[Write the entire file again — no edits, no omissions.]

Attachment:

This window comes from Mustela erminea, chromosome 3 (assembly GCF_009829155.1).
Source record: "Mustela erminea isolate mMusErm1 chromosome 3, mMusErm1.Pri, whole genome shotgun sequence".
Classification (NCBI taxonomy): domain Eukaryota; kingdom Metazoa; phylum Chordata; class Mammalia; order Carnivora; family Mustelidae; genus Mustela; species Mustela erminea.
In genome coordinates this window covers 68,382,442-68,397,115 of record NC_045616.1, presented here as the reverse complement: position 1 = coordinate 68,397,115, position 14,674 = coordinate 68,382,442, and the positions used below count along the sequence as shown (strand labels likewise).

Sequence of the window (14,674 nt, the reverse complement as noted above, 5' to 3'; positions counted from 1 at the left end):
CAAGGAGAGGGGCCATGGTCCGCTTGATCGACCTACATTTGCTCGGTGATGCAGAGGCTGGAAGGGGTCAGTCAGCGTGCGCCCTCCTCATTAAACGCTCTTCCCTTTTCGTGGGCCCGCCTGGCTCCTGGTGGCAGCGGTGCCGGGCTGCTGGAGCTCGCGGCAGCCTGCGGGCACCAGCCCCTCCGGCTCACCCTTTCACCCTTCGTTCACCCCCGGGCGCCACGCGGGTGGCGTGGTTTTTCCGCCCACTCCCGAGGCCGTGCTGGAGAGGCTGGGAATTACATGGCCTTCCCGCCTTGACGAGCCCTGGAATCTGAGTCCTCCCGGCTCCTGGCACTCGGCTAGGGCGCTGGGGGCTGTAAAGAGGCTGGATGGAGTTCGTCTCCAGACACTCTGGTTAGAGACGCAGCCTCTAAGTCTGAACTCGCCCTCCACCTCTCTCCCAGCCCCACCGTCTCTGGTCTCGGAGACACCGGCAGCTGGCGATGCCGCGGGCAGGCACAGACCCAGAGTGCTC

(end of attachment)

This window comes from Mustela erminea, chromosome 3 (assembly GCF_009829155.1).
Source record: "Mustela erminea isolate mMusErm1 chromosome 3, mMusErm1.Pri, whole genome shotgun sequence".
Classification (NCBI taxonomy): domain Eukaryota; kingdom Metazoa; phylum Chordata; class Mammalia; order Carnivora; family Mustelidae; genus Mustela; species Mustela erminea.
In genome coordinates this window covers 68,382,442-68,397,115 of record NC_045616.1, presented here as the reverse complement: position 1 = coordinate 68,397,115, position 14,674 = coordinate 68,382,442, and the positions used below count along the sequence as shown (strand labels likewise).

Sequence of the window (14,674 nt, the reverse complement as noted above, 5' to 3'; positions counted from 1 at the left end):
CAAGGAGAGGGGCCATGGTCCGCTTGATCGACCTACATTTGCTCGGTGATGCAGAGGCTGGAAGGGGTCAGTCAGCGTGCGCCCTCCTCATTAAACGCTCTTCCCTTTTCGTGGGCCCGCCTGGCTCCTGGTGGCAGCGGTGCCGGGCTGCTGGAGCTCGCGGCAGCCTGCGGGCACCAGCCCCTCCGGCTCACCCTTTCACCCTTCGTTCACCCCCGGGCGCCACGCGGGTGGCGTGGTTTTTCCGCCCACTCCCGAGGCCGTGCTGGAGAGGCTGGGAATTACATGGCCTTCCCGCCTTGACGAGCCCTGGAATCTGAGTCCTCCCGGCTCCTGGCACTCGGCTAGGGCGCTGGGGGCTGTAAAGAGGCTGGATGGAGTTCGTCTCCAGACACTCTGGTTAGAGACGCAGCCTCTAAGTCTGAACTCGCCCTCCACCTCTCTCCCAGCCCCACCGTCTCTGGTCTCGGAGACACCGGCAGCTGGCGATGCCGCGGGCAGGCACAGACCCAGAGTGCTC